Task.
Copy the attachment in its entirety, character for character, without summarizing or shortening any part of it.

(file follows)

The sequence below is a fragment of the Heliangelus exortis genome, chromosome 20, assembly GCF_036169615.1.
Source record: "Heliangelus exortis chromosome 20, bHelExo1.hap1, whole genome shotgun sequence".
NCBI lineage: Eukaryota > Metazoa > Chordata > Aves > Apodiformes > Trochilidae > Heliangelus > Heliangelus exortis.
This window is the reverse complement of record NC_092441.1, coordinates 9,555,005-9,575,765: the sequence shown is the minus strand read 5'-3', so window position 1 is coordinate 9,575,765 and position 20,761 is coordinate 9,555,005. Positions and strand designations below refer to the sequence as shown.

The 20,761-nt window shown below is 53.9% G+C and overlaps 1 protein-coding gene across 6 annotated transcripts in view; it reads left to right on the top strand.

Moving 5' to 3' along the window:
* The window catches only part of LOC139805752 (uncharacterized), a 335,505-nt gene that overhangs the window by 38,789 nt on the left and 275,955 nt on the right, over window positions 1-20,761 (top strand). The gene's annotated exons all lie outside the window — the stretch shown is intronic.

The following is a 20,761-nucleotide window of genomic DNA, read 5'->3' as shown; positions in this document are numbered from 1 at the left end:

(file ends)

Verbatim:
The sequence below is a fragment of the Heliangelus exortis genome, chromosome 20, assembly GCF_036169615.1.
Source record: "Heliangelus exortis chromosome 20, bHelExo1.hap1, whole genome shotgun sequence".
NCBI lineage: Eukaryota > Metazoa > Chordata > Aves > Apodiformes > Trochilidae > Heliangelus > Heliangelus exortis.
This window is the reverse complement of record NC_092441.1, coordinates 9,555,005-9,575,765: the sequence shown is the minus strand read 5'-3', so window position 1 is coordinate 9,575,765 and position 20,761 is coordinate 9,555,005. Positions and strand designations below refer to the sequence as shown.

The 20,761-nt window shown below is 53.9% G+C and overlaps 1 protein-coding gene across 6 annotated transcripts in view; it reads left to right on the top strand.

Moving 5' to 3' along the window:
* The window catches only part of LOC139805752 (uncharacterized), a 335,505-nt gene that overhangs the window by 38,789 nt on the left and 275,955 nt on the right, over window positions 1-20,761 (top strand). The gene's annotated exons all lie outside the window — the stretch shown is intronic.

The following is a 20,761-nucleotide window of genomic DNA, read 5'->3' as shown; positions in this document are numbered from 1 at the left end: